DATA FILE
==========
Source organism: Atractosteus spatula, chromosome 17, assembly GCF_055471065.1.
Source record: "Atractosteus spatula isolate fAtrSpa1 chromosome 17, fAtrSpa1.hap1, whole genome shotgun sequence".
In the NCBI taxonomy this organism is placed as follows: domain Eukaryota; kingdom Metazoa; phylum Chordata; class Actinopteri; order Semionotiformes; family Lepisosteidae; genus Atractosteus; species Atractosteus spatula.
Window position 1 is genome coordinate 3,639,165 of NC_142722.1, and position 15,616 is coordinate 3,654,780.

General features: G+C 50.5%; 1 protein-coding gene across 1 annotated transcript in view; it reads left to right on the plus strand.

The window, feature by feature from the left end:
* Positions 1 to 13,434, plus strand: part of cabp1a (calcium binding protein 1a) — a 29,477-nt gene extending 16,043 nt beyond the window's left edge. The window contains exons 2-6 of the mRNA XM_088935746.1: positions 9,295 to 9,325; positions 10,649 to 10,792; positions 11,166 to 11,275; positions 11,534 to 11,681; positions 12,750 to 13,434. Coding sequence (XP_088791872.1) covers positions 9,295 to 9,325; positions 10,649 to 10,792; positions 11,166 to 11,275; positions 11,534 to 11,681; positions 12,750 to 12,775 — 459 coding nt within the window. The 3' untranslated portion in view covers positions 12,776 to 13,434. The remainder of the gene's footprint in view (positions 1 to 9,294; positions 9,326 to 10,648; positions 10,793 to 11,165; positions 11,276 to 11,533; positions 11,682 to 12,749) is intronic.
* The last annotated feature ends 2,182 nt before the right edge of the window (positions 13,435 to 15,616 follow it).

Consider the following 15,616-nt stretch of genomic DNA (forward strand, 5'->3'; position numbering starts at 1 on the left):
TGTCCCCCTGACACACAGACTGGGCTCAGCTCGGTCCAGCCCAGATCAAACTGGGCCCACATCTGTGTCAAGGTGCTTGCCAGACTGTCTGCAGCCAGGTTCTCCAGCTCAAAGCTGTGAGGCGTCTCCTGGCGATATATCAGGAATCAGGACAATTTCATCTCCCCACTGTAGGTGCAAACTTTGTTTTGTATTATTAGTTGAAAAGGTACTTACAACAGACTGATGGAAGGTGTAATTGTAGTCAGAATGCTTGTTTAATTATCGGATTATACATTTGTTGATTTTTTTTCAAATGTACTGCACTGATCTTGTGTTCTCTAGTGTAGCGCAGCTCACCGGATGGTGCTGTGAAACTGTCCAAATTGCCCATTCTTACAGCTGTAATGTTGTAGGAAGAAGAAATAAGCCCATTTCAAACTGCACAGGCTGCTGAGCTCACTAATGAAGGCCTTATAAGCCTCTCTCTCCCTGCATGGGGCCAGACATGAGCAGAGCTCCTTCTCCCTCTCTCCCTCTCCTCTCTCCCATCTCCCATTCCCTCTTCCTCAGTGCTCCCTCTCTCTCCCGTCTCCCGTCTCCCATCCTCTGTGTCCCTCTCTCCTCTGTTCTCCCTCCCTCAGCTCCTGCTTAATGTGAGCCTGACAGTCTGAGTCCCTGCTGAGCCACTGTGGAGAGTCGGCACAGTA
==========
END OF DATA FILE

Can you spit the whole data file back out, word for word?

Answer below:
Source organism: Atractosteus spatula, chromosome 17, assembly GCF_055471065.1.
Source record: "Atractosteus spatula isolate fAtrSpa1 chromosome 17, fAtrSpa1.hap1, whole genome shotgun sequence".
In the NCBI taxonomy this organism is placed as follows: domain Eukaryota; kingdom Metazoa; phylum Chordata; class Actinopteri; order Semionotiformes; family Lepisosteidae; genus Atractosteus; species Atractosteus spatula.
Window position 1 is genome coordinate 3,639,165 of NC_142722.1, and position 15,616 is coordinate 3,654,780.

General features: G+C 50.5%; 1 protein-coding gene across 1 annotated transcript in view; it reads left to right on the plus strand.

The window, feature by feature from the left end:
* Positions 1 to 13,434, plus strand: part of cabp1a (calcium binding protein 1a) — a 29,477-nt gene extending 16,043 nt beyond the window's left edge. The window contains exons 2-6 of the mRNA XM_088935746.1: positions 9,295 to 9,325; positions 10,649 to 10,792; positions 11,166 to 11,275; positions 11,534 to 11,681; positions 12,750 to 13,434. Coding sequence (XP_088791872.1) covers positions 9,295 to 9,325; positions 10,649 to 10,792; positions 11,166 to 11,275; positions 11,534 to 11,681; positions 12,750 to 12,775 — 459 coding nt within the window. The 3' untranslated portion in view covers positions 12,776 to 13,434. The remainder of the gene's footprint in view (positions 1 to 9,294; positions 9,326 to 10,648; positions 10,793 to 11,165; positions 11,276 to 11,533; positions 11,682 to 12,749) is intronic.
* The last annotated feature ends 2,182 nt before the right edge of the window (positions 13,435 to 15,616 follow it).

Consider the following 15,616-nt stretch of genomic DNA (forward strand, 5'->3'; position numbering starts at 1 on the left):
TGTCCCCCTGACACACAGACTGGGCTCAGCTCGGTCCAGCCCAGATCAAACTGGGCCCACATCTGTGTCAAGGTGCTTGCCAGACTGTCTGCAGCCAGGTTCTCCAGCTCAAAGCTGTGAGGCGTCTCCTGGCGATATATCAGGAATCAGGACAATTTCATCTCCCCACTGTAGGTGCAAACTTTGTTTTGTATTATTAGTTGAAAAGGTACTTACAACAGACTGATGGAAGGTGTAATTGTAGTCAGAATGCTTGTTTAATTATCGGATTATACATTTGTTGATTTTTTTTCAAATGTACTGCACTGATCTTGTGTTCTCTAGTGTAGCGCAGCTCACCGGATGGTGCTGTGAAACTGTCCAAATTGCCCATTCTTACAGCTGTAATGTTGTAGGAAGAAGAAATAAGCCCATTTCAAACTGCACAGGCTGCTGAGCTCACTAATGAAGGCCTTATAAGCCTCTCTCTCCCTGCATGGGGCCAGACATGAGCAGAGCTCCTTCTCCCTCTCTCCCTCTCCTCTCTCCCATCTCCCATTCCCTCTTCCTCAGTGCTCCCTCTCTCTCCCGTCTCCCGTCTCCCATCCTCTGTGTCCCTCTCTCCTCTGTTCTCCCTCCCTCAGCTCCTGCTTAATGTGAGCCTGACAGTCTGAGTCCCTGCTGAGCCACTGTGGAGAGTCGGCACAGTA